“I was one of the few people of color on the team, so I always made sure to use my voice to advocate for others,” she shared.
“Using my bilingual skills, I always made sure that everything we were putting out was in English and Spanish. It makes me feel good knowing that more people can understand that information and are aware of what’s going on.”
“I was also always making sure that people who had lower health literacy levels understood. I think it’s important to always take everyone into account and understand everybody’s perspective and experience,” she said.
“Everyone is important; race, socioeconomic status, and language barriers should not be a reason why someone does not understand information that goes out to the public,” she said.
During her senior year, Alison won a scholarship to attend the American Public Health Association’s conference in Denver, Colorado, where she further expanded her knowledge on health disparities across the U.S.
“It felt surreal to be at a national conference learning with other public health professionals across the nation. As a first-generation Latina college student, I felt very accomplished,” she shared.
“I am always looking to learn more as there is still much change needed to happen in the field of public health,” she said.
Graduating with honors, celebrating with family, and expressing gratitude
Reflecting on her accomplishments in college – culminating in graduating with honors – Alison shared:
“Graduation was very emotional for my family. It was a huge milestone because I’m the first person to graduate from college in my family. They’ve seen how hard I’ve worked especially through the pandemic.”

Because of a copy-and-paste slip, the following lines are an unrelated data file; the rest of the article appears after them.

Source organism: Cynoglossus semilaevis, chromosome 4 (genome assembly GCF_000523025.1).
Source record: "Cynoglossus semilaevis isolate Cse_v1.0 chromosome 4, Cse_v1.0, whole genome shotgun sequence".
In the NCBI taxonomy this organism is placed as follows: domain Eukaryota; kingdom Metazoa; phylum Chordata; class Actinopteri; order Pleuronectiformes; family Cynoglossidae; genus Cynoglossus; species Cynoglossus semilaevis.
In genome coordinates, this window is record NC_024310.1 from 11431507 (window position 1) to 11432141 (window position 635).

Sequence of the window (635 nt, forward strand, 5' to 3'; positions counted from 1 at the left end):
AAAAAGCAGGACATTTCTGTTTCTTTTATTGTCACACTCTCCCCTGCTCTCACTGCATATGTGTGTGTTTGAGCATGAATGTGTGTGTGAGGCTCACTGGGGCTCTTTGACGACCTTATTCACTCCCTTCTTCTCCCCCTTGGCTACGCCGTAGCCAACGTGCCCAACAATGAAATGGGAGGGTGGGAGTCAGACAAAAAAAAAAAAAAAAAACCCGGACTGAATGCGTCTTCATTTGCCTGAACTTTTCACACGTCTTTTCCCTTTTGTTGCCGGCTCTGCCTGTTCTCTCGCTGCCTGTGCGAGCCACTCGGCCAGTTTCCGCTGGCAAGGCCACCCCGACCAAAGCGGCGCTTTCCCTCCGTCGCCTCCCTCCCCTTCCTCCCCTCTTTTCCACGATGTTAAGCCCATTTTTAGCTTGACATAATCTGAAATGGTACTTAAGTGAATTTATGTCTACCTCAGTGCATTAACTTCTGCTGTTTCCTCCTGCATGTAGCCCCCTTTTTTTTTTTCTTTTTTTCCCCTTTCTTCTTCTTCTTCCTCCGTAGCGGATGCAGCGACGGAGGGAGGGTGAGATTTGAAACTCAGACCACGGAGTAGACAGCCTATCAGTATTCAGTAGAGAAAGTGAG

“I was living at home and having to do my work on my bed because I didn’t have another space. They’ve seen everything I’ve been able to do and they’re very proud.”
“I also want to say that my college graduation is my mother’s accomplishment as well since she raised me and has been there for me. I’d like to share this with her and my family. Thank you,” she said.
“I’m happy to say I have an amazing support system. Thank you to all my loved ones,” shared Alison, who hopes her younger brother will follow her higher education path. “I think by him seeing me cross the stage, he’s more motivated to go to college. And now that I have some experience in college, I can help out with that.”
“Thank you to every person who believed in me including the Public Health Department’s faculty at Cal State East Bay. I have gained valuable knowledge and experience. I have gained connections that are for a lifetime,” she said.
Knowing you’re not alone
Planning to continue her career in public health, Alison said: “I am excited for next steps. I have also been reflecting a lot on the hardships that I’ve had to deal with growing up.”